Sector Still Runs a Significant Percentage of Traditional Data Centres
Nutanix, Inc. (NASDAQ: NTNX), a leader in enterprise cloud computing, today announced findings of its Enterprise Cloud Index Report for the financial services sector, measuring financial firms’ plans for adopting private, public and hybrid clouds. The report revealed that the financial sector outpaces other industries in the adoption of hybrid cloud, with the deployment of hybrid cloud reaching 21% penetration today, compared to the global average of 18.5%.
Financial services firms today are facing mounting competitive pressure to streamline operations while delivering a differentiated experience to their customers, including leveraging new technologies such as blockchain. This FinTech revolution, combined with the growing burdens of regulatory compliance, data privacy, and security issues are pushing CIOs to fundamentally transform the technological underpinnings of their institutions. The report reveals exactly how the financial services industry is embracing the capabilities of cloud computing to address these needs.
It is also abundantly clear from the survey results that many financial organisations are still struggling with modernising their outdated legacy IT architectures and processes, resulting in inefficient operations and potential vulnerability to data breaches. In fact, the report revealed financial services run more traditional data centres than other industries, with 46% penetration. Despite their progressiveness on the hybrid cloud front, financial organisations have lower usage levels of private clouds than any other industry, at 29% penetration compared to the average of 33%.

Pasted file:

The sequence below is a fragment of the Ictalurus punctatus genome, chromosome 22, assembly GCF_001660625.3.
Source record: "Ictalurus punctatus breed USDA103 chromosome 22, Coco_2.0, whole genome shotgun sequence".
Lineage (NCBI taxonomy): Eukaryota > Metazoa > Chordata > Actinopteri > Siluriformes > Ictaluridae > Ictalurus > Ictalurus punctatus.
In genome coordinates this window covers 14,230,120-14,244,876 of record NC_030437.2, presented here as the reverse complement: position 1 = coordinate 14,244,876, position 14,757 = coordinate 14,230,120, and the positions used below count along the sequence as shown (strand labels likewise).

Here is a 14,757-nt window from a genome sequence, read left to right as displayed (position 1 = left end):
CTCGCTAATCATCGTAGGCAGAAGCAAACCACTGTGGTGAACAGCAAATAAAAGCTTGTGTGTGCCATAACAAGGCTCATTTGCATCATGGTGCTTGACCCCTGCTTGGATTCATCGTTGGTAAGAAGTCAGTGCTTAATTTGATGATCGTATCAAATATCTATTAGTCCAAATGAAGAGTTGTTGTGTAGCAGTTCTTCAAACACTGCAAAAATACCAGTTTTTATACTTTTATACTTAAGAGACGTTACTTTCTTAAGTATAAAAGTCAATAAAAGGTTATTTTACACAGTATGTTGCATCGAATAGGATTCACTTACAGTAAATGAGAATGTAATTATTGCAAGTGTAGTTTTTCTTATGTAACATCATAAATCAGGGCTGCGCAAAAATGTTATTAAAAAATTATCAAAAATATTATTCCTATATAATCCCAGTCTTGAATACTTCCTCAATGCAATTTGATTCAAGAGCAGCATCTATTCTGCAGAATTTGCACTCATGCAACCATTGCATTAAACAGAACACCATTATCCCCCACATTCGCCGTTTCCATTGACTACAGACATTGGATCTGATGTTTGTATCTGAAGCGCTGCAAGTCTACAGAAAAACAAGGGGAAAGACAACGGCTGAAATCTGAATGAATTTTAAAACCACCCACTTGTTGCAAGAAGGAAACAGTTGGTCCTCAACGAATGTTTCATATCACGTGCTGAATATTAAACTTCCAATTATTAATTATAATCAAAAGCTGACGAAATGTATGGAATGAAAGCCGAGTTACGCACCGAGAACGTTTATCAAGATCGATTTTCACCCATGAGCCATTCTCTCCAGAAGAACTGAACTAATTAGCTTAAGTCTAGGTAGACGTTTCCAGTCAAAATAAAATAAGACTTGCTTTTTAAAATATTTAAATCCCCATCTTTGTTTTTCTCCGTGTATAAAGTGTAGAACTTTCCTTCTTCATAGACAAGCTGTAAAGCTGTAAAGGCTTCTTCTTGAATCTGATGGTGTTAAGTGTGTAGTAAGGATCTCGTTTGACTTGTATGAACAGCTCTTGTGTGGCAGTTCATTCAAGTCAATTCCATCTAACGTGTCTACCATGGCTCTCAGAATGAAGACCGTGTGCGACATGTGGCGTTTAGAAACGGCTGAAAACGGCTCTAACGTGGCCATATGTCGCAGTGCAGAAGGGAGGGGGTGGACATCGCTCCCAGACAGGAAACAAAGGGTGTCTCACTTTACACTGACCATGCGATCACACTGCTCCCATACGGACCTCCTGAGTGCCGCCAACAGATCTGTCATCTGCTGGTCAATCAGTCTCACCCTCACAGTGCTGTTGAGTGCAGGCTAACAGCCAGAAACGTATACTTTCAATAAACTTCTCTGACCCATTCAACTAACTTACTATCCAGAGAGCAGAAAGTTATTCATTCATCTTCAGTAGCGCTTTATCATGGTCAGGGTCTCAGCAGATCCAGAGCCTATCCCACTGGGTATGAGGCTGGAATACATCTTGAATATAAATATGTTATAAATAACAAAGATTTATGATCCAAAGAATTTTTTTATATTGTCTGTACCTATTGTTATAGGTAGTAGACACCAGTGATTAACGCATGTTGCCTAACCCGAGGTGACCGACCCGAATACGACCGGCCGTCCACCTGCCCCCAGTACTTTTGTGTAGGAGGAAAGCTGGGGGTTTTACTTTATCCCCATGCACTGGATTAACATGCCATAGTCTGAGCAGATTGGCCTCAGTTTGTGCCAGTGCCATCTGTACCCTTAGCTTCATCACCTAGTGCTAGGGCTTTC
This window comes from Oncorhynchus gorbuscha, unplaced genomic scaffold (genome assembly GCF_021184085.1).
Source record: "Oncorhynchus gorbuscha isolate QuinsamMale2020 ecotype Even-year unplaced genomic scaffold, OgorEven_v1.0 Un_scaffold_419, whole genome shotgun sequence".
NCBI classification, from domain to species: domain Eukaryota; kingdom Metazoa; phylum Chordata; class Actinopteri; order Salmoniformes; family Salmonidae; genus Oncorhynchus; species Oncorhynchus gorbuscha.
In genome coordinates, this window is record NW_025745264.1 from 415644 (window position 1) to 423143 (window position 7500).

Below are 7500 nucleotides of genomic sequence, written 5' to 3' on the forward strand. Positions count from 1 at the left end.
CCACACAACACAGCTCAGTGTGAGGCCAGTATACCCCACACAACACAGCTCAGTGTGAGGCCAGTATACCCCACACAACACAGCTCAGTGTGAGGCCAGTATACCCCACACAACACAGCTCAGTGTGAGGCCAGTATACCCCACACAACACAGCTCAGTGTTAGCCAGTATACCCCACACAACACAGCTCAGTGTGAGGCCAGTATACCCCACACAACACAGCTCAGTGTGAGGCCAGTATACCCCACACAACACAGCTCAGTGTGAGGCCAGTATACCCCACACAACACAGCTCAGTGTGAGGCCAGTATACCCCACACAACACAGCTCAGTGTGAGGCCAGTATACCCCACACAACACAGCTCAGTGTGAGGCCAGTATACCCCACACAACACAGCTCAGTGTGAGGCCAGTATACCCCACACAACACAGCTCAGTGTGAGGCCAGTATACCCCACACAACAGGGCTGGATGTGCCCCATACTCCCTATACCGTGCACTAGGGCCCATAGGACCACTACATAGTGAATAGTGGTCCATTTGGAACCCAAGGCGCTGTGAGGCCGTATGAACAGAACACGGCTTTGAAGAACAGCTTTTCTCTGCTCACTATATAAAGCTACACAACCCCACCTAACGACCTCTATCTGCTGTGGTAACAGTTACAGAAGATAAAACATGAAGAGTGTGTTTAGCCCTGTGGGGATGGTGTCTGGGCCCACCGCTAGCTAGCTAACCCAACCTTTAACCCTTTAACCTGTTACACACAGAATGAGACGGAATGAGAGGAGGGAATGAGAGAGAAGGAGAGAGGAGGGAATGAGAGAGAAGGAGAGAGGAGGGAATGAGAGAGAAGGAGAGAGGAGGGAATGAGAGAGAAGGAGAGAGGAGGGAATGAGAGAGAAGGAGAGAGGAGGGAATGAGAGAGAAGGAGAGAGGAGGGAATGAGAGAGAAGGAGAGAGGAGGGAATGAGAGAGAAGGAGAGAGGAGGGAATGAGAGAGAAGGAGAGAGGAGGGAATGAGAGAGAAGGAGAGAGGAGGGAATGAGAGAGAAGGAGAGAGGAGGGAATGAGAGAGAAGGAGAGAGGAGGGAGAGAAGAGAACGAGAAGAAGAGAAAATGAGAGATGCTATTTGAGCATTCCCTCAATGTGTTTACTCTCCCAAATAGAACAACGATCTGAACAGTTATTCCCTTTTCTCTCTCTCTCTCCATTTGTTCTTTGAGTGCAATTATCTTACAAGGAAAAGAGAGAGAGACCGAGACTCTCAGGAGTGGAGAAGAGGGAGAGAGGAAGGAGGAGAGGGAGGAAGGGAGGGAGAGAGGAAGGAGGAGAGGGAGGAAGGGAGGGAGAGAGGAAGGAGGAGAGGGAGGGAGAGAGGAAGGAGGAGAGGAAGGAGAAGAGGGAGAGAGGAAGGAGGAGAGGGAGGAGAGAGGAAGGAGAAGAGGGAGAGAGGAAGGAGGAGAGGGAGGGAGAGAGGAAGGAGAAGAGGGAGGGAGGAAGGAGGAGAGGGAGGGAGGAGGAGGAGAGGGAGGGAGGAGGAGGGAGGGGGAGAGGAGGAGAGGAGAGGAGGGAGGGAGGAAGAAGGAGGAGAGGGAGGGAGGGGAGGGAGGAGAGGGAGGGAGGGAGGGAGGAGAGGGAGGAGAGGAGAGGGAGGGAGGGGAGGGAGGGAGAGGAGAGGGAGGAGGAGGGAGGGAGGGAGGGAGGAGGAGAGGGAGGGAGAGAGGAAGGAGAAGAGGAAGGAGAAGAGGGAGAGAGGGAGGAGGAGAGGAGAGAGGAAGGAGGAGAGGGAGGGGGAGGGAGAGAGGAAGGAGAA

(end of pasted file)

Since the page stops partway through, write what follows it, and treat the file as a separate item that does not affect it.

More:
Like other industries, the financial services sector cites security and compliance as the top factor in deciding where to run its workloads. Nearly all respondents also indicated that performance, management, and TCO are critical factors in the decision. However, more than 25% cited these same factors as challenges with adopting public cloud. In other words, as is often the case with new IT solutions, the most important criteria are also the most difficult to achieve. This could account for part of the disparity between the high desire to adopt hybrid cloud, and today’s relatively low hybrid cloud penetration levels of just 21% in the financial services sector.
The bullish outlook for hybrid cloud adoption globally and across industries is reflective of an IT landscape growing increasingly automated and flexible enough that enterprises have the choice to buy, build, or rent their IT infrastructure resources based on fast transforming application requirements.
Other key findings of the report include:
- The financial sector values application mobility across clouds. Application mobility is the ability to move apps and workloads back and forth across private and public cloud infrastructures as workload type or economics warrant, while enjoying unified management and operations. Both financial companies and other industries chose application mobility between clouds second most often as the number one perk to hybrid cloud, and the financial sector chose it 3% more often than the average. 63% of financial industry respondents said they considered inter-cloud application mobility “essential.”
- Financial services companies control cloud spend better. Another motivation for deploying hybrid clouds is likely enterprises’ need to gain control over their IT spend. Organisations that use public cloud spend 26% of their annual IT budget on public cloud, with this percentage set to increase to 35% in two years’ time. More than a third (36%) of organisations using public clouds said their public cloud spending exceeded budgets. In comparison, 33% of financial respondents reported being over budget, revealing that they are doing marginally better than others at managing public cloud expenses.